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View Poll Results: Do you use winter tires?
Yes 20 30.30%
No 37 56.06%
We don't get snow here 9 13.64%
Voters: 66. You may not vote on this poll

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Old 11-23-2015, 08:31 AM
 
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Quote:
Originally Posted by Opin_Yunated View Post
Snow tires are a no brainer.

Anyone north of the 40 degree parallel on the Eastern half of the country (Indianapolis, Columbus, Philadelphia) should be using Snow tires.

No, they are not part-time tires. Your car can only use one set of tires at one time. Plus, it is cheaper to run smaller snow tires than your regular (your 17-19" tires can downsize to 15" or 16"). You also can squeeze more summers out of your all-seasons, due to not having to throw away your half worn all-seasons come fall.
Keep in mind some cars can't run smaller tires. Check caliper clearance.
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Old 11-25-2015, 06:45 PM
 
Location: Albuquerque, NM
706 posts, read 515,459 times
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Quote:
Originally Posted by IShootNikon View Post
Keep in mind some cars can't run smaller tires. Check caliper clearance.
Also, in some newer cars, changing tire sizes can throw off the stability controls, even if all four are changed to the same smaller size.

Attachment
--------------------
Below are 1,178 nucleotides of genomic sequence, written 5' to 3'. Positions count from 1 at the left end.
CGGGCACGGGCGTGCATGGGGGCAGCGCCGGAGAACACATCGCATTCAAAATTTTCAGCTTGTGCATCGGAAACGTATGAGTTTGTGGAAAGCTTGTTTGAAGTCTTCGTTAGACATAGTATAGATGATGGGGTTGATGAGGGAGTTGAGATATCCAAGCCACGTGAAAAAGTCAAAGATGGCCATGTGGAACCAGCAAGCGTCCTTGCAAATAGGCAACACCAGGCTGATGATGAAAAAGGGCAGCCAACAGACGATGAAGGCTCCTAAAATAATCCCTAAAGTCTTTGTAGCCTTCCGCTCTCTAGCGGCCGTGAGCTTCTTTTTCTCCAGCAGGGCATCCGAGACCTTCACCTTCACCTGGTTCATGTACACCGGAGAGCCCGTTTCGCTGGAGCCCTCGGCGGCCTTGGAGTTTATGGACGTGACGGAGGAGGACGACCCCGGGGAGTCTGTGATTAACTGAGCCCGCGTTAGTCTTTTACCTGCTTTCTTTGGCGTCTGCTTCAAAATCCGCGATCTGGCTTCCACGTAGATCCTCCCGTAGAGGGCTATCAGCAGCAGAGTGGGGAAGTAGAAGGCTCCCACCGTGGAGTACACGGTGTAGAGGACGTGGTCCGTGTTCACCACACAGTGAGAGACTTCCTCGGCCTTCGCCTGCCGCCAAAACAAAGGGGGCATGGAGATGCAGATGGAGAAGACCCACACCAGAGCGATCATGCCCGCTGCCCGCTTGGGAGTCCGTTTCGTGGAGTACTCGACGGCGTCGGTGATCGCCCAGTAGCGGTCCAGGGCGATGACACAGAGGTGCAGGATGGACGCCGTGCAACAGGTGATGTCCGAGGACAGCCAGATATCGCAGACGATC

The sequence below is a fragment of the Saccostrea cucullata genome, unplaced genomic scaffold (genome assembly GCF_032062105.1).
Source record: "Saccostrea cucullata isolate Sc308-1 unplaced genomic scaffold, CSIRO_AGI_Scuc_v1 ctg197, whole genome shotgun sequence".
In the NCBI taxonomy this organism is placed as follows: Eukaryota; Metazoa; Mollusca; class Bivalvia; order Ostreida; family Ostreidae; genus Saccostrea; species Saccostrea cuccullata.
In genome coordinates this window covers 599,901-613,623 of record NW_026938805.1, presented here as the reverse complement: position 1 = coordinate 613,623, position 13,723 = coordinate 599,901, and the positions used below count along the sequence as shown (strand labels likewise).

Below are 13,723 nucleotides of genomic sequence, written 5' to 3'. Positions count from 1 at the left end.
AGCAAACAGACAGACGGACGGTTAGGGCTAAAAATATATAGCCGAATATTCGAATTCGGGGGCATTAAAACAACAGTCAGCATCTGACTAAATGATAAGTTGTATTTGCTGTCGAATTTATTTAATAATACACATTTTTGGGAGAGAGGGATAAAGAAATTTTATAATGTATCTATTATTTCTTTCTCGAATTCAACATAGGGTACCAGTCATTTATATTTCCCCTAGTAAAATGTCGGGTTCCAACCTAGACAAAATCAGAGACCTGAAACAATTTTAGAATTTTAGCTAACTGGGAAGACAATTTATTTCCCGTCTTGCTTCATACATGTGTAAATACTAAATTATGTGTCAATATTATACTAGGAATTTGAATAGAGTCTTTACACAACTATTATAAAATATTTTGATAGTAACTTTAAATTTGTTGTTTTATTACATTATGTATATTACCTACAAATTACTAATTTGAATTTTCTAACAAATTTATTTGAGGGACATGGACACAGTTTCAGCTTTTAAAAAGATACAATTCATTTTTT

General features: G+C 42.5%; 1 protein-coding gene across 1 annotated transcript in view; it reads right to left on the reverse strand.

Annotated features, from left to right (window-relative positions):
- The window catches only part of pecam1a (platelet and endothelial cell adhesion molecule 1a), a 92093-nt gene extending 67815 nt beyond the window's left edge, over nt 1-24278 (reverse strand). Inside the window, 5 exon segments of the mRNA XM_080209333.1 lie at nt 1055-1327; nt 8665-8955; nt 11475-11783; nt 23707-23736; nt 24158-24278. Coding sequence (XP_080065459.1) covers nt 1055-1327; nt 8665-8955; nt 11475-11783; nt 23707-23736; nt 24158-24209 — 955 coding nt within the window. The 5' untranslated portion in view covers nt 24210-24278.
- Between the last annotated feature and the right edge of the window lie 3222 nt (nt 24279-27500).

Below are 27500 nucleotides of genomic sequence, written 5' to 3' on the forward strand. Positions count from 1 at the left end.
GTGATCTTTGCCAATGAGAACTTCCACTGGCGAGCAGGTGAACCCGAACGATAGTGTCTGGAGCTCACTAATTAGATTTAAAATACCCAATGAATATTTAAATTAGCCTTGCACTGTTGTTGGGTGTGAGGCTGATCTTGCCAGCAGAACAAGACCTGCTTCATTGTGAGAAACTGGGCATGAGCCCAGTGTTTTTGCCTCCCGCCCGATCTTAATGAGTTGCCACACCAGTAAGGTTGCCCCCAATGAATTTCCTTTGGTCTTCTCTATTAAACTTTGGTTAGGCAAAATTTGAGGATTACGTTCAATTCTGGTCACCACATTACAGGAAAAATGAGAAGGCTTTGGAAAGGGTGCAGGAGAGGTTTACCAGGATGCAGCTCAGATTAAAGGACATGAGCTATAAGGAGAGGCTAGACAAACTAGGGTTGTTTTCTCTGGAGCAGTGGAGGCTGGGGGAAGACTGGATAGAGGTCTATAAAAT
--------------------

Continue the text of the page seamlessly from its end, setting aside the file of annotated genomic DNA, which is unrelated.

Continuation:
I've never seen anyone use snow tires either, even here in the mountains, which doesn't suprise me. As high strung as ABQ drivers are, once a half-inch has fallen, everyone acts like they're driving on soap.
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Old 11-26-2015, 01:49 PM
 
7,846 posts, read 5,300,355 times
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Quote:
Originally Posted by IShootNikon View Post
Keep in mind some cars can't run smaller tires. Check caliper clearance.
Yea if their brakes are huge. Most run of the mill family / economy vehicles are perfectly fine.

Quote:
Originally Posted by kehkou View Post
Also, in some newer cars, changing tire sizes can throw off the stability controls, even if all four are changed to the same smaller size.
Not sure about this... My car has 18" stock and some people go down as far as 15"

Quote:
Originally Posted by kehkou View Post
I've never seen anyone use snow tires either, even here in the mountains, which doesn't suprise me. As high strung as ABQ drivers are, once a half-inch has fallen, everyone acts like they're driving on soap.
Idk how the climate is there, but most people below the 40th parallel won't need them. Philadelphia is usually the rain / snow line.
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Old 11-26-2015, 02:19 PM
 
Location: Albuquerque, NM
706 posts, read 515,459 times
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Quote:
Originally Posted by Opin_Yunated View Post
Not sure about this... My car has 18" stock and some people go down as far as 15"
Its only with some (like late 2000s Korean cars). Most can compensate for this. The ECU also compensates, as it sees the car is going "faster" than it should be.


Quote:
Idk how the climate is there, but most people below the 40th parallel won't need them. Philadelphia is usually the rain / snow line.
It's a mile in the sky. It snowed here already, and the mountains here are already starting to hold their snow. But unless your going to make regular trips up past Santa Fe, I don't think they are necessary either.
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Old 10-25-2016, 02:45 PM